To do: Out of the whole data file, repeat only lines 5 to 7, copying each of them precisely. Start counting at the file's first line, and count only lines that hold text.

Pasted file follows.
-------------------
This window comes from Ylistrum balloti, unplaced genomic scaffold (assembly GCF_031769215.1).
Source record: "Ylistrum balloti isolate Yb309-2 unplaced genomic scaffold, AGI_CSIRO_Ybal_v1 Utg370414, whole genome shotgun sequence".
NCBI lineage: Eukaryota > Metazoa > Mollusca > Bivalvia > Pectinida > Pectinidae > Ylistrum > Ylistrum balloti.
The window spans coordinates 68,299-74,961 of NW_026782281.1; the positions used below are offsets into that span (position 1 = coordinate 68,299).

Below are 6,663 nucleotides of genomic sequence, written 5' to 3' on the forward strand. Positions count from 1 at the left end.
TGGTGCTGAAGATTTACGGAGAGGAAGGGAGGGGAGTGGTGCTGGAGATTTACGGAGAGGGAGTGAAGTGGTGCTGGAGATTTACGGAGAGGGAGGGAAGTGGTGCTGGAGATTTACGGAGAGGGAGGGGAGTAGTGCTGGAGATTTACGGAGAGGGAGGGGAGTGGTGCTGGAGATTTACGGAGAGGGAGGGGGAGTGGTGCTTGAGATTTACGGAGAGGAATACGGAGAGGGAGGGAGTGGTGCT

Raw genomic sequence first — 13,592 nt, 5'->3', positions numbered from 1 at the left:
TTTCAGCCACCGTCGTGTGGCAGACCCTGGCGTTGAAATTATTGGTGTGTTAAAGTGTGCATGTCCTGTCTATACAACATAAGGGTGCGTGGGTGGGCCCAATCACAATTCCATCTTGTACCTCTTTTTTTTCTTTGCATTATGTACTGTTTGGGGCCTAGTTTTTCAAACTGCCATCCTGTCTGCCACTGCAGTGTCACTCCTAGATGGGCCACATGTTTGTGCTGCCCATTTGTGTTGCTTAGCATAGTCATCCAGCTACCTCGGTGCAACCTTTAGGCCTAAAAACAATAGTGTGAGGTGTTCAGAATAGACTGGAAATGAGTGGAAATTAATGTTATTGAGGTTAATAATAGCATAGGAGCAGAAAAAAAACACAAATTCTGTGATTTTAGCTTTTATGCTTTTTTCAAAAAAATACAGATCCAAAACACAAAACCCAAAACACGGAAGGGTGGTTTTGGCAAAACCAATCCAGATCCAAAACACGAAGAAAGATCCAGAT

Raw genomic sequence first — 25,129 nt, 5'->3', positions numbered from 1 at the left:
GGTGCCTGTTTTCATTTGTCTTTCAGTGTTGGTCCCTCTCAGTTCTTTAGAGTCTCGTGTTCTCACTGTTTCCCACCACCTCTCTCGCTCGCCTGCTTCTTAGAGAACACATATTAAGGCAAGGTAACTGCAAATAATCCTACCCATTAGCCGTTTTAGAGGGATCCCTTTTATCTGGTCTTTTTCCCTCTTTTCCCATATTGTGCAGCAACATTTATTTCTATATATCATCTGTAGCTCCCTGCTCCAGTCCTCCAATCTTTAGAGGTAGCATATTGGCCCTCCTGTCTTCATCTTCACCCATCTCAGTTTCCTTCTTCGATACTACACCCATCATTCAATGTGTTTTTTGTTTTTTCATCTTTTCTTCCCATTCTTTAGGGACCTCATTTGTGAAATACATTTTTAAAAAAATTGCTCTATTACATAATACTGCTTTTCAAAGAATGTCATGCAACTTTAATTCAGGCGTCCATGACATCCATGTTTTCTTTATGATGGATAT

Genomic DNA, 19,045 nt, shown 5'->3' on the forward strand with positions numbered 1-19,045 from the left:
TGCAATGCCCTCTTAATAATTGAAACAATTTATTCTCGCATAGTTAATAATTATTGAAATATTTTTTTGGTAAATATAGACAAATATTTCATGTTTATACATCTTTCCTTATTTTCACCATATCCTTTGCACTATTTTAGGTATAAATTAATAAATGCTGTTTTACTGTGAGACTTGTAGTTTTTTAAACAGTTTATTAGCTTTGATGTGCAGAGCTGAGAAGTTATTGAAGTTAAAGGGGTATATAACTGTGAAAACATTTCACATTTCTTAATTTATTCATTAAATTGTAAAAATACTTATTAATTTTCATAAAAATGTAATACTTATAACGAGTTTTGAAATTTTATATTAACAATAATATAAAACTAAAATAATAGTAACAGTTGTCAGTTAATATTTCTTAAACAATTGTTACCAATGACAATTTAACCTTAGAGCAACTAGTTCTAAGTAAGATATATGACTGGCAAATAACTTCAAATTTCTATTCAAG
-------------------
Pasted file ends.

Below are 6,663 nucleotides of genomic sequence, written 5' to 3' on the forward strand. Positions count from 1 at the left end.
TGGTGCTGAAGATTTACGGAGAGGAAGGGAGGGGAGTGGTGCTGGAGATTTACGGAGAGGGAGTGAAGTGGTGCTGGAGATTTACGGAGAGGGAGGGAAGTGGTGCTGGAGATTTACGGAGAGGGAGGGGAGTAGTGCTGGAGATTTACGGAGAGGGAGGGGAGTGGTGCTGGAGATTTACGGAGAGGGAGGGGGAGTGGTGCTTGAGATTTACGGAGAGGAATACGGAGAGGGAGGGAGTGGTGCT

Raw genomic sequence first — 13,592 nt, 5'->3', positions numbered from 1 at the left: